Balancing Act: Interest Rates
Paul Fain, CFP®
“What are your IRAs paying?” asked my mother-in-law. Being extremely risk-adverse, and 93-years-old, she was referring to the prevailing interest rates on an IRA bank account or an IRA annuity.
However, as I politely discussed with her (as she was preparing her famous beef stew), it is important in a financial plan to differentiate between saving and investing. We save money in a checking account or a savings account to have readily available, interest-bearing, guaranteed cash for bill-paying and cash reserves for the unexpected. The interest rate credited to our savings is important but really secondary to accessibility and safety.
Investing is the process of taking higher risks to achieve higher potential returns than parking our cash in only a fixed rate account. Risk introduces the concern (fear) of losing money. Note: some investors do huddle at the extremes with all-cash/cash equivalent assets or all-stock/growth assets (in after-tax or before-tax, ex: IRA, accounts).
The wise investor finds a balance between safety and growth. Money market funds, Certificates of Deposit, and bond funds should be balanced with diverse stock funds to create conservative, moderate, or aggressive investment strategies. With retirees, we strongly advocate for allocating upcoming annual spending needs to the lower risk, lower return (aforementioned) asset categories.
So, back to Mamaw’s question with revised context, what are interest rates paying? It’s a good question, and actually one of the big themes of 2022 – rising interest rates on both saving and borrowing (debt).
Driven by economic growth and higher inflation, expect the Federal Reserve to raise benchmark interest rates two to four times this year in its attempt to push the economy back into some version of normality. Fed Chair Jerome Powell said recently he sees an economy that “functions right through these waves of COVID-19.”
Inflation will be the key variable in terms of how often and how much the Fed needs to raise rates. The personal consumption expenditure (PCE) price index, the Fed’s key inflation gauge, hit 4.7% in November, its highest since 1989.
As the Fed prepares to lift interest rates this year for the first time since 2018, here’s where borrowers and savers can expect rates on key financial products to head in the months ahead, according to Bankrate’s 2022 interest rate forecast.
Mortgage rates will climb modestly, but expect a rate ‘roller coaster.’ The 30-year fixed rate mortgage might be between 3.5% to 3.75%. Home equity loans will get costlier, expected to be about 6.25% (and the poplar HELOC at about 5.05%). Existing borrowers, however, will only be impacted if they have a variable-rate loan.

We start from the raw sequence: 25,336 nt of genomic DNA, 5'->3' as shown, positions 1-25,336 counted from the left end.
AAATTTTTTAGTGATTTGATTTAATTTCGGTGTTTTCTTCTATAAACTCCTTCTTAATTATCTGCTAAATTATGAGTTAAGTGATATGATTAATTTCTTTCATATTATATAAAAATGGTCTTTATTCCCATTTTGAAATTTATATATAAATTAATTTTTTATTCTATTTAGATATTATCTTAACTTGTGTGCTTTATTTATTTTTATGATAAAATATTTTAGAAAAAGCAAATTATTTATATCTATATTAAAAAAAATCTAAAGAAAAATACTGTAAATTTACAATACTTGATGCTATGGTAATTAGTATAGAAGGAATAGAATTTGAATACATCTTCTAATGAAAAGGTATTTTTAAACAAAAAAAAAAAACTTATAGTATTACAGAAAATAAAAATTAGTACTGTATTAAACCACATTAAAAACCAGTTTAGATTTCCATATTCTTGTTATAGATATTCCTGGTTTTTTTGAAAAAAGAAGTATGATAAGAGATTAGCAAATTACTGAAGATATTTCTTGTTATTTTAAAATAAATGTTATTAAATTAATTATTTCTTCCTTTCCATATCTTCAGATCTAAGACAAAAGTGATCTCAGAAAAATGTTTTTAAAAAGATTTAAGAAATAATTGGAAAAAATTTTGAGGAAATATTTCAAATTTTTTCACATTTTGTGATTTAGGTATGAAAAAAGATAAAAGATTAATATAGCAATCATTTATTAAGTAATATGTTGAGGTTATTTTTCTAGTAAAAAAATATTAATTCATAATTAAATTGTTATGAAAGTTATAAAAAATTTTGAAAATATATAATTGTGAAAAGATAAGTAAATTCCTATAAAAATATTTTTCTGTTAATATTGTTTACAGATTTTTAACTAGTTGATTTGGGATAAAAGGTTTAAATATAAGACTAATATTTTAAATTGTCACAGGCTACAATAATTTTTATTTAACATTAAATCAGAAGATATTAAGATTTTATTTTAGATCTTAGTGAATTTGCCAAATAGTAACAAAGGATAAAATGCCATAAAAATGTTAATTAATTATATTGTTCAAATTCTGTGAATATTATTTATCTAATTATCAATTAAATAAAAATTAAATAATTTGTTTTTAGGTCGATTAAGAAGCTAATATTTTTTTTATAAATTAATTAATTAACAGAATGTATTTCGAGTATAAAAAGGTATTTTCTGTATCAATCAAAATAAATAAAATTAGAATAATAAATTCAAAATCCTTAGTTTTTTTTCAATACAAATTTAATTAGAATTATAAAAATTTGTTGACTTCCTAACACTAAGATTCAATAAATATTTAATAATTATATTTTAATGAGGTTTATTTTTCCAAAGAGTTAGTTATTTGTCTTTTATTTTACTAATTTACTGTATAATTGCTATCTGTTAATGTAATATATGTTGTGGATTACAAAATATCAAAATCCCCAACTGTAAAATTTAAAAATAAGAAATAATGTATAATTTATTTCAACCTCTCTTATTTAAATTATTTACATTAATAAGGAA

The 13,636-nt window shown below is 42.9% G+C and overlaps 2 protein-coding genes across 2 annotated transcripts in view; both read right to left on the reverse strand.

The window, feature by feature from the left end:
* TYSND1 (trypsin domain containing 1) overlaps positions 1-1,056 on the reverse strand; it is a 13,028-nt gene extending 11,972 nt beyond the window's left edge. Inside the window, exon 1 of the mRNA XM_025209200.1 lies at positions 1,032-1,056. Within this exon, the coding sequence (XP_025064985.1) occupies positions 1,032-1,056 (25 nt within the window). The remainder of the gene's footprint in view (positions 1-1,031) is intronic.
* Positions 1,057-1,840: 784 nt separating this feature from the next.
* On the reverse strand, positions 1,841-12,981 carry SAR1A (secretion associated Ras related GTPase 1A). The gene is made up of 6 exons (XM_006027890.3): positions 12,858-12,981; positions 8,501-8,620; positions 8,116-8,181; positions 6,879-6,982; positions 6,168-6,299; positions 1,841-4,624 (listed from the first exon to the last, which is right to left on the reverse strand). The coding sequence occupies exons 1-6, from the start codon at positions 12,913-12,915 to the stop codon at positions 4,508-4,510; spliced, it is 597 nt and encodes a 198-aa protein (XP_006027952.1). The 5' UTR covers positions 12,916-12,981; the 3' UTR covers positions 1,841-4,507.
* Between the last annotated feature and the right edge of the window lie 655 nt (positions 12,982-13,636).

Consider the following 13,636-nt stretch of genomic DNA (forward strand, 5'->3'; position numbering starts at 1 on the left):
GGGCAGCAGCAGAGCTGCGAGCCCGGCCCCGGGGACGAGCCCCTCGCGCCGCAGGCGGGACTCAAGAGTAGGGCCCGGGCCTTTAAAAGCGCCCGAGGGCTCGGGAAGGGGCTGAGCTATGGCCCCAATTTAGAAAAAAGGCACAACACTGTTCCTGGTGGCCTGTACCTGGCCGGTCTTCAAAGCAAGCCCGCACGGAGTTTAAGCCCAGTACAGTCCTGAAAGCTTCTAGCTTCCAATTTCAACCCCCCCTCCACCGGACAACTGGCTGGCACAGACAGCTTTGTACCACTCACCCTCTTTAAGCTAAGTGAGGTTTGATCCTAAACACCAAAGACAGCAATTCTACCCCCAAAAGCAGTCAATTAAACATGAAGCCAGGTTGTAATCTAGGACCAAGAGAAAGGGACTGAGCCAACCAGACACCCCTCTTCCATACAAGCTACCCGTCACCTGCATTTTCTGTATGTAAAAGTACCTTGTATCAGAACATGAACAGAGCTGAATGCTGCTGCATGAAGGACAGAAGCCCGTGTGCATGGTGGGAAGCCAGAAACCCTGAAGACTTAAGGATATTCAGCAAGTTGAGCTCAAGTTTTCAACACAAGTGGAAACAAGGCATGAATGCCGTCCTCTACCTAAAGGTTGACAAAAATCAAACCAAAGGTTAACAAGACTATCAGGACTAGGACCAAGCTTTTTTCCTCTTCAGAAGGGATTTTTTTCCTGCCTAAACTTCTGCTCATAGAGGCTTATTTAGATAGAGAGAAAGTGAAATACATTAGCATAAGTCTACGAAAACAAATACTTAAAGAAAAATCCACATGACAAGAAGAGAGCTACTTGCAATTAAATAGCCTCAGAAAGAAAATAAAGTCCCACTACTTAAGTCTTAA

With interest rates on savings hovering near zero, savers might think they should cheer the news that rates will climb in 2022, but all signs point to a likelihood that offerings won’t be that much more attractive. Savings, money market funds, and short-term CDs may earn (+/-) 0.10%. Longer term CDs may be in the 0.50% to 1.5% range.
According to one official, “It’s going to be tough for the Fed to get inflation down to 2 percent. Even if they hike rates a few times, it doesn’t mean deposits are earning 2 percent.”
The bond market faces a familiar conundrum, as interest rates rise, bond prices fall. It is a temporary resetting of the “fixed income” marketplace. Pundits expect the bellwether 10-year Treasury bond to yield a rate of 2% to 2.5% in 2022. All things considered, there is minimal incentive to invest in longer term bonds from a yield perspective.
Yes, I know what you are thinking…my mother-in-law was also unimpressed with the family financial planning “expert’s” interest rate answer too. I think she still loves me.
The bottom line: 1) balance your investment strategy between growth and safe assets; 2) maintain a reasonable cash reserve (dry powder); 3) allocate several years of upcoming living expenses to boring, low risk bond funds; 4) invest in stock funds for long-term inflation protection and for future spending needs (say 5+ years from now). And lastly, 5) expect every one of these forecasts to be wrong! Adjust your financial plan as needed – call the APC Team for review and updates.